• Swiss Lagoon Restaurant and Hotel 

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What to do on the island?

We personally suggest touring the island with a motorcycle. The famous spots are accessible and easy to find. Don’t hesitate to ask the locals if you think you’re lost. 🙂

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Here are some of the places you should visit on the island:

1.Baywalk Plaza

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It is just a few meters away from Consuelo Port and is situated in San Fransisco town. It’s a small plaza or park, perfect for a picnic or you could just take a leisure walk around. The market is also near.

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2. Buho Rock Resort

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Don’t miss cliff jumping in Buho Rock. I attest you’ll regret not jumping. 😀

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3. Timubo Cave

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Next stop, is the famous Timubo Cave. You can opt to take a dip in the cold water inside the cave which is believed to heal illness.

4. Chasing the Sunset at Mangodlong Rock Resort

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The island has a nice view of the sunset if you knew the right place to witness it. For us, Mangodlong Rock Resort was that perfect spot.

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5. Lake Danao – Water Activities

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If you’re into water activities, you should not miss Lake Danao Park. Try their kayaking, water balloon, and etc. They also have horseback riding.

6. Kanlingiw Garden and Pool

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Have your snack at Kanlingiw Garden just beside Lake Danao Park. They have this mini-zoo, too.

7. Paraiso Cave

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Another cave, you want? Drop by Paraiso Cave, too.

8. Santiago Bay

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Feel the fine, white sand on your feet and the salt on the air at the beach. Santiago Bay is a public beach which means it’s for everyone.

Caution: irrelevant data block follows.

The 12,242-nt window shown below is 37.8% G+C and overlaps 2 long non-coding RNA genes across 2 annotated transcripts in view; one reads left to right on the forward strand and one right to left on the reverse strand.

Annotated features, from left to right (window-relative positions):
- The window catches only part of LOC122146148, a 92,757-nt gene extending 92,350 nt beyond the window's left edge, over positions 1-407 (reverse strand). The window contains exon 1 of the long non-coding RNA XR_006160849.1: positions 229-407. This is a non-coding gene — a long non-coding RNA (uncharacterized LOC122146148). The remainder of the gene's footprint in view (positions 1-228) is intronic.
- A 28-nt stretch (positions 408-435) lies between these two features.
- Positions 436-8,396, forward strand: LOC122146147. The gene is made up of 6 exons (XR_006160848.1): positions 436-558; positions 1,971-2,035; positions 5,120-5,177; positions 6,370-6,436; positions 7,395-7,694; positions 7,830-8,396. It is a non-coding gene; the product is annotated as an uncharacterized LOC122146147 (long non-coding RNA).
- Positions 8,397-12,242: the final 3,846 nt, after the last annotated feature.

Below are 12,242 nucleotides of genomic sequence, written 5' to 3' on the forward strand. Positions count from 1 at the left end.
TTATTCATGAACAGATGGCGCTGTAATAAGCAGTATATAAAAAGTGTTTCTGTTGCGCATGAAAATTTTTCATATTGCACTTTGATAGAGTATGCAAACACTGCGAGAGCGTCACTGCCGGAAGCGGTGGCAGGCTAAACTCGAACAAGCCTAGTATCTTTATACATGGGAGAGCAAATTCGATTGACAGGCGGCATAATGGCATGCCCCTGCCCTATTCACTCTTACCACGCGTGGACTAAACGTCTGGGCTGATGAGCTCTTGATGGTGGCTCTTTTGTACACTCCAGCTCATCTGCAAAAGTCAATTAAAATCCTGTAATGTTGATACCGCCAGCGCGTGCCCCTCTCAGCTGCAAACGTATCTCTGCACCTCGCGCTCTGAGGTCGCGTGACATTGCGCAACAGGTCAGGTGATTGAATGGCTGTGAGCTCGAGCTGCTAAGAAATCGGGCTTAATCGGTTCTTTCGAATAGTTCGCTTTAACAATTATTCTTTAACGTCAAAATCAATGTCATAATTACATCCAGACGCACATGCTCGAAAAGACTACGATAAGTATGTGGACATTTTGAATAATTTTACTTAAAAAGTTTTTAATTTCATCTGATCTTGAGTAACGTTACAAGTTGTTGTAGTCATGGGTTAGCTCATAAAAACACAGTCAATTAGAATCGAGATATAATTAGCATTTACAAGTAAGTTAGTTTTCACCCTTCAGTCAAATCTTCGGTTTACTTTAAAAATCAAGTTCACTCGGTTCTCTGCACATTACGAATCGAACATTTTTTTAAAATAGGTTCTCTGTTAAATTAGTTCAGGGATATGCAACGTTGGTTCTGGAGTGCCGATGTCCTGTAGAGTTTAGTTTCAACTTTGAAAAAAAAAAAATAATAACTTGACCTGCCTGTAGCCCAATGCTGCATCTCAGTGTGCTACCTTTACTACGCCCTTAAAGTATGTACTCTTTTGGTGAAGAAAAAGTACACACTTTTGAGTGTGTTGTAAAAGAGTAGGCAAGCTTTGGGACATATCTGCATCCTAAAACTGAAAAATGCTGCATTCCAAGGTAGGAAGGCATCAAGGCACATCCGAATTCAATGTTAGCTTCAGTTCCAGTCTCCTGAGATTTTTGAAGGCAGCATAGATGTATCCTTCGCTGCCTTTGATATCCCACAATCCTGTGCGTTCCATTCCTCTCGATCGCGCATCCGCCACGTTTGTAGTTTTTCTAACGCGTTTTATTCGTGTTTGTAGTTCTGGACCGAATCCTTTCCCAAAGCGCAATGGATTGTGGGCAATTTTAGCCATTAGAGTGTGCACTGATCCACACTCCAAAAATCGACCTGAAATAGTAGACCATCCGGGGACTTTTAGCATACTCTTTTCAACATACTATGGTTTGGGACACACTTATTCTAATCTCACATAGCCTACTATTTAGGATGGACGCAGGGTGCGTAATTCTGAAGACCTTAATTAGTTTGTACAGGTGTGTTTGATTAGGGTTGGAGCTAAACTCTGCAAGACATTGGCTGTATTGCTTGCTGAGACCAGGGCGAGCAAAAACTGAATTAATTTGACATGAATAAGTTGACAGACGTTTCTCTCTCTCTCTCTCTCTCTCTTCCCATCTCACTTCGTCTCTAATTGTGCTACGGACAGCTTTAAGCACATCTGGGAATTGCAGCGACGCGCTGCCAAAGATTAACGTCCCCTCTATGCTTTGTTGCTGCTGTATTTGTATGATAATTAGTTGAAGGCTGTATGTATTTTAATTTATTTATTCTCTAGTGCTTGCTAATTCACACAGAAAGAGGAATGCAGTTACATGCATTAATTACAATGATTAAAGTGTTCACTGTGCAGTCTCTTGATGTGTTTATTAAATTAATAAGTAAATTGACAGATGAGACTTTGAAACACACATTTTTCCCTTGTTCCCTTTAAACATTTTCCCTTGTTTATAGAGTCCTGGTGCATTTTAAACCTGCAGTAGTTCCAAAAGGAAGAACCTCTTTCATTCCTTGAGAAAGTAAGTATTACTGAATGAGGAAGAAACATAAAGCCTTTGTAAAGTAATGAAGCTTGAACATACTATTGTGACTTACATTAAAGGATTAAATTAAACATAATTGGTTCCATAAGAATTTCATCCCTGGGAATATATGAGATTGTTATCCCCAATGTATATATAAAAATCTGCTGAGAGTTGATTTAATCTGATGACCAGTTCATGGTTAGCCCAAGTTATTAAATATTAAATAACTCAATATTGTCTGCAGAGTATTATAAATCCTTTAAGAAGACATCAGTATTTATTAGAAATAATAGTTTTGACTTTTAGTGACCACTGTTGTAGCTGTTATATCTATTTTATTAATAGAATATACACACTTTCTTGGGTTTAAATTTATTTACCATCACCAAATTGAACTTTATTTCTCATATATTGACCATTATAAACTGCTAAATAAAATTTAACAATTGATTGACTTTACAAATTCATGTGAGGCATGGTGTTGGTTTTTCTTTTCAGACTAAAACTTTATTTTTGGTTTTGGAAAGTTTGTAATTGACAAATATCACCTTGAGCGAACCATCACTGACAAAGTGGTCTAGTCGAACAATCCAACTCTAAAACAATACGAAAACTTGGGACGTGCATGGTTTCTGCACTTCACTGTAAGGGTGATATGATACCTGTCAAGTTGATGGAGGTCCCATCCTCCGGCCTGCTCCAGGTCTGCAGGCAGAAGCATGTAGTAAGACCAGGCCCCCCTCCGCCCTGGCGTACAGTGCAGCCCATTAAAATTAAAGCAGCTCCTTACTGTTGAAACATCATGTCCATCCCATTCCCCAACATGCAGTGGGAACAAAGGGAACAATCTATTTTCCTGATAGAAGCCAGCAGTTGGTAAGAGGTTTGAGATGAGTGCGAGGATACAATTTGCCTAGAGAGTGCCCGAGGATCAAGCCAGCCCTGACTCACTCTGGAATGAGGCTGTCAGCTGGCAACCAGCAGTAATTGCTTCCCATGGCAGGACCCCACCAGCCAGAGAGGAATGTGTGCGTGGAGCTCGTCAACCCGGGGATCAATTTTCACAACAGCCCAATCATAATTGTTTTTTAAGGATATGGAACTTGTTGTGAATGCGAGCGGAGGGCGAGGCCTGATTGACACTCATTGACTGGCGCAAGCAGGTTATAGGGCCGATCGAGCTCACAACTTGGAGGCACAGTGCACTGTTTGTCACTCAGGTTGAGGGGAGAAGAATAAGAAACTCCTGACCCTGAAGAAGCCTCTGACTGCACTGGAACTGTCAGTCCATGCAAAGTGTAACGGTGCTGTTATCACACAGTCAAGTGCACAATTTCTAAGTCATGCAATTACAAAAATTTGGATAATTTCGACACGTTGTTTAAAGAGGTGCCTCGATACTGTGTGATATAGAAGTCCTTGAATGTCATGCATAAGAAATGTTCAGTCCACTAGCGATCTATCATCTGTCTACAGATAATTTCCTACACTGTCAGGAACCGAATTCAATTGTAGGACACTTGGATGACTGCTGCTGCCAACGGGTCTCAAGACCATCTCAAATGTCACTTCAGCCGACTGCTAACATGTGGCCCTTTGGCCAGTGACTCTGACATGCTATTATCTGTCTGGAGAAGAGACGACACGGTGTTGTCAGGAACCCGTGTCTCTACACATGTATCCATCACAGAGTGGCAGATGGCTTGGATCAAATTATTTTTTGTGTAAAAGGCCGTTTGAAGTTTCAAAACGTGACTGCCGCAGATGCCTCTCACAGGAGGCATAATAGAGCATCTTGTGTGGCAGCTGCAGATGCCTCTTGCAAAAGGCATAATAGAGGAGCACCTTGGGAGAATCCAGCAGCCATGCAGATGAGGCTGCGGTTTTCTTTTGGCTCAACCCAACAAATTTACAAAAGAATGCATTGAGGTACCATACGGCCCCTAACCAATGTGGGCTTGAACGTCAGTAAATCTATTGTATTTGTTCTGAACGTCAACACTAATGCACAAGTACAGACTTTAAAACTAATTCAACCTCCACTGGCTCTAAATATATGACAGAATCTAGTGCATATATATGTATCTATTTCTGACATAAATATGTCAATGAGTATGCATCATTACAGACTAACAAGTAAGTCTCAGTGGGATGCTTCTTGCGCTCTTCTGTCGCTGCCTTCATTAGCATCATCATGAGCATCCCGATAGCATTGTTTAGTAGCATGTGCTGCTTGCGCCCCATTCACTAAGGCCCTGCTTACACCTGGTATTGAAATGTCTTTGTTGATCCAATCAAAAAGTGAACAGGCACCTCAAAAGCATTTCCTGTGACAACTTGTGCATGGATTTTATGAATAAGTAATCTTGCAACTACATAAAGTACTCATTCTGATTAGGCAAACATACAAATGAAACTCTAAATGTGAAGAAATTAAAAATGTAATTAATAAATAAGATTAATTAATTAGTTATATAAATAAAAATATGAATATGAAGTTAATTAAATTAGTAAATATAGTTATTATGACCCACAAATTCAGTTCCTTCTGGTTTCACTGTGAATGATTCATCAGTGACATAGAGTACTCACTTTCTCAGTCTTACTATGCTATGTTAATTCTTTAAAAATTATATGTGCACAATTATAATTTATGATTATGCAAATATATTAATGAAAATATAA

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Look at this wide beach.

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Perfect for people who are afraid of the deep water. And just want to get tanned.

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There are several restaurants on the beach, too. Just in case you get hungry after a long day. They serve Filipino dishes and kinds of seafood.

There are still a lot of places we need to discover on the island. And hopefully, in our next visit, we’ll get to explore them. 🙂 

(Update: May 2019) 

Here are new points of interest in the island this year. 

  • Amazing Cave

  •  Tulang Diot Island

  •  Busay Falls

  •  Bukilat Cave

 

Here’s the list of our expenses (Ace and I shared budget but I’m writing individual expenses for you) :

Day 1

  • Fare (Mandaue-Danao Port) – Php 30
  • Boat ticket (Danao-Camotes) – Php 180
  • Terminal fee – Php 5
  • Motorcycle fee (Php 600/2) – Php 300
  • Buho Rock Resort Entrance Fee – Php 20
  • Timubo Cave Entrance Fee – Php 25
  • Lake Danao – Php 15
  • Kayaking Fee – Php 50
  • Paraiso Cave – Php 35
  • Mangudlong Rock Resort – Php 20

Day 2

  • Boat Ticket (Camotes-Danao) – Php 180  (economy)
  • Terminal fee – Php 5
  • Pedicab to Danao Terminal – Php 15
  • Jeepney Fare (Danao to Mandaue) – Php 30

Other expenses:

  • Tent Rental – Php 350* (Our friends slept here.)
  • Aircon Room at Bella Vista Mare Resort – Php 1450*

* This is where we slept.

** Food expenses are not included here because we have different preferences. Rest assured, food in Camotes Island is of reasonable prices.

 

Updated Fare as of May 2019

  • Regular Fare (Php 220 – ec) / (Php 250 – ac)
  • Student (Php 176 – ec) / Php 200 – ac) 
  • Senior, PWD (Php 157 – ec) / (Php 179 – ac)
  • Minor (Php 110 -ec) / (Php 125 – ac)

 

We hope you find this travel guide useful. 🙂

 

‘Til our next wander!

Xoxo, Ace and Demi